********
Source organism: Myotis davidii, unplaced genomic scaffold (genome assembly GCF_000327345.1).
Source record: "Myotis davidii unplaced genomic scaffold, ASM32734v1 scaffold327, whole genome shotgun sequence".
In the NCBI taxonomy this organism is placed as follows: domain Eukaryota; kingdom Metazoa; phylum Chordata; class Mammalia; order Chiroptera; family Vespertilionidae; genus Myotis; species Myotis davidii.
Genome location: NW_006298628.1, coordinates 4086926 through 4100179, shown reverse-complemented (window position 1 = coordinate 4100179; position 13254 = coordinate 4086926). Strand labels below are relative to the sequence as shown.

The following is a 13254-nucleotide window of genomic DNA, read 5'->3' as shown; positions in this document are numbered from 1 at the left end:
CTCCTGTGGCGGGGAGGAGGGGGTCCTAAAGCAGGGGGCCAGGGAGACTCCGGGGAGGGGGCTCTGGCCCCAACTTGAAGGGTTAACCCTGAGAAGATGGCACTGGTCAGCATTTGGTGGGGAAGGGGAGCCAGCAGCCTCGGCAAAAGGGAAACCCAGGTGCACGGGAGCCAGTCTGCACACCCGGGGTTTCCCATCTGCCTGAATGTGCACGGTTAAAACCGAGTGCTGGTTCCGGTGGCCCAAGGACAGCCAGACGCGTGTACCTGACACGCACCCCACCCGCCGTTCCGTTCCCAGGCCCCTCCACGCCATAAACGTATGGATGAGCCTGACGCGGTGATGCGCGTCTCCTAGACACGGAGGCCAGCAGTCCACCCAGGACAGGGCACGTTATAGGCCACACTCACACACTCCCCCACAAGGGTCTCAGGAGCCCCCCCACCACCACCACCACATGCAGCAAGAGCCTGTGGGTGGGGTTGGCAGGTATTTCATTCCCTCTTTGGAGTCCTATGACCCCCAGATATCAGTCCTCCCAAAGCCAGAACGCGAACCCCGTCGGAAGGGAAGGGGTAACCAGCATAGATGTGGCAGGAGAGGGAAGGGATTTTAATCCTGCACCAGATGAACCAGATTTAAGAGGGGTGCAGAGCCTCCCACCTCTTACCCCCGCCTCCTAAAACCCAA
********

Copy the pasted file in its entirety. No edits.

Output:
Source organism: Myotis davidii, unplaced genomic scaffold (genome assembly GCF_000327345.1).
Source record: "Myotis davidii unplaced genomic scaffold, ASM32734v1 scaffold327, whole genome shotgun sequence".
In the NCBI taxonomy this organism is placed as follows: domain Eukaryota; kingdom Metazoa; phylum Chordata; class Mammalia; order Chiroptera; family Vespertilionidae; genus Myotis; species Myotis davidii.
Genome location: NW_006298628.1, coordinates 4086926 through 4100179, shown reverse-complemented (window position 1 = coordinate 4100179; position 13254 = coordinate 4086926). Strand labels below are relative to the sequence as shown.

The following is a 13254-nucleotide window of genomic DNA, read 5'->3' as shown; positions in this document are numbered from 1 at the left end:
CTCCTGTGGCGGGGAGGAGGGGGTCCTAAAGCAGGGGGCCAGGGAGACTCCGGGGAGGGGGCTCTGGCCCCAACTTGAAGGGTTAACCCTGAGAAGATGGCACTGGTCAGCATTTGGTGGGGAAGGGGAGCCAGCAGCCTCGGCAAAAGGGAAACCCAGGTGCACGGGAGCCAGTCTGCACACCCGGGGTTTCCCATCTGCCTGAATGTGCACGGTTAAAACCGAGTGCTGGTTCCGGTGGCCCAAGGACAGCCAGACGCGTGTACCTGACACGCACCCCACCCGCCGTTCCGTTCCCAGGCCCCTCCACGCCATAAACGTATGGATGAGCCTGACGCGGTGATGCGCGTCTCCTAGACACGGAGGCCAGCAGTCCACCCAGGACAGGGCACGTTATAGGCCACACTCACACACTCCCCCACAAGGGTCTCAGGAGCCCCCCCACCACCACCACCACATGCAGCAAGAGCCTGTGGGTGGGGTTGGCAGGTATTTCATTCCCTCTTTGGAGTCCTATGACCCCCAGATATCAGTCCTCCCAAAGCCAGAACGCGAACCCCGTCGGAAGGGAAGGGGTAACCAGCATAGATGTGGCAGGAGAGGGAAGGGATTTTAATCCTGCACCAGATGAACCAGATTTAAGAGGGGTGCAGAGCCTCCCACCTCTTACCCCCGCCTCCTAAAACCCAA